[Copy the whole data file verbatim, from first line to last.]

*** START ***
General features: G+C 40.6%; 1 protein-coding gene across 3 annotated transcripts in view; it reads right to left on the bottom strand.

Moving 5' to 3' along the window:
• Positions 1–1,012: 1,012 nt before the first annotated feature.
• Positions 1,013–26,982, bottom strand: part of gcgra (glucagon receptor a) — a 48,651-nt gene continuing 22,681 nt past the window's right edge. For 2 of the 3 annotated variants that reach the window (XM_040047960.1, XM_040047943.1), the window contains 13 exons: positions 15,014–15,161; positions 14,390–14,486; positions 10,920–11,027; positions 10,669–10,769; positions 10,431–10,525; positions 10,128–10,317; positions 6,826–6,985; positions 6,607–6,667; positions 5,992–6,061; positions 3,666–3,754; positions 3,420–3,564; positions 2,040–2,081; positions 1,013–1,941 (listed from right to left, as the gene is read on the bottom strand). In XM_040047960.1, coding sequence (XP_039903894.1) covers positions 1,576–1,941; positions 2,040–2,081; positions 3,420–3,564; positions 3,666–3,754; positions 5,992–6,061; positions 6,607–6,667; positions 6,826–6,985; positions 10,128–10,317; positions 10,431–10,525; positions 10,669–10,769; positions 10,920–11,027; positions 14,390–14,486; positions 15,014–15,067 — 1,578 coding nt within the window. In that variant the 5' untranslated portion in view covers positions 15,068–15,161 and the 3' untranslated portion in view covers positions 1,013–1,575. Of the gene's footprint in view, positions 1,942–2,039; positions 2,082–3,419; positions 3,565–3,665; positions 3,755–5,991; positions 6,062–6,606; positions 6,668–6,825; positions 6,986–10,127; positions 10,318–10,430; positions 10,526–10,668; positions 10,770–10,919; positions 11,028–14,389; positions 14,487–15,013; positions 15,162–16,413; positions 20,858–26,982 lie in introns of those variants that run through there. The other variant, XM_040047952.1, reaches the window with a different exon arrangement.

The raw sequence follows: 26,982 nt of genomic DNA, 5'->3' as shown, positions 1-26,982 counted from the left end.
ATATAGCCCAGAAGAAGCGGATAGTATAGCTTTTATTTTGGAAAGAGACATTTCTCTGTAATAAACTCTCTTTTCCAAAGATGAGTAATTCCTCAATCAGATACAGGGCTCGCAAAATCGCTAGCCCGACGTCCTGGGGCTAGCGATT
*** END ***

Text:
General features: G+C 40.6%; 1 protein-coding gene across 3 annotated transcripts in view; it reads right to left on the bottom strand.

Moving 5' to 3' along the window:
• Positions 1–1,012: 1,012 nt before the first annotated feature.
• Positions 1,013–26,982, bottom strand: part of gcgra (glucagon receptor a) — a 48,651-nt gene continuing 22,681 nt past the window's right edge. For 2 of the 3 annotated variants that reach the window (XM_040047960.1, XM_040047943.1), the window contains 13 exons: positions 15,014–15,161; positions 14,390–14,486; positions 10,920–11,027; positions 10,669–10,769; positions 10,431–10,525; positions 10,128–10,317; positions 6,826–6,985; positions 6,607–6,667; positions 5,992–6,061; positions 3,666–3,754; positions 3,420–3,564; positions 2,040–2,081; positions 1,013–1,941 (listed from right to left, as the gene is read on the bottom strand). In XM_040047960.1, coding sequence (XP_039903894.1) covers positions 1,576–1,941; positions 2,040–2,081; positions 3,420–3,564; positions 3,666–3,754; positions 5,992–6,061; positions 6,607–6,667; positions 6,826–6,985; positions 10,128–10,317; positions 10,431–10,525; positions 10,669–10,769; positions 10,920–11,027; positions 14,390–14,486; positions 15,014–15,067 — 1,578 coding nt within the window. In that variant the 5' untranslated portion in view covers positions 15,068–15,161 and the 3' untranslated portion in view covers positions 1,013–1,575. Of the gene's footprint in view, positions 1,942–2,039; positions 2,082–3,419; positions 3,565–3,665; positions 3,755–5,991; positions 6,062–6,606; positions 6,668–6,825; positions 6,986–10,127; positions 10,318–10,430; positions 10,526–10,668; positions 10,770–10,919; positions 11,028–14,389; positions 14,487–15,013; positions 15,162–16,413; positions 20,858–26,982 lie in introns of those variants that run through there. The other variant, XM_040047952.1, reaches the window with a different exon arrangement.

The raw sequence follows: 26,982 nt of genomic DNA, 5'->3' as shown, positions 1-26,982 counted from the left end.
ATATAGCCCAGAAGAAGCGGATAGTATAGCTTTTATTTTGGAAAGAGACATTTCTCTGTAATAAACTCTCTTTTCCAAAGATGAGTAATTCCTCAATCAGATACAGGGCTCGCAAAATCGCTAGCCCGACGTCCTGGGGCTAGCGATT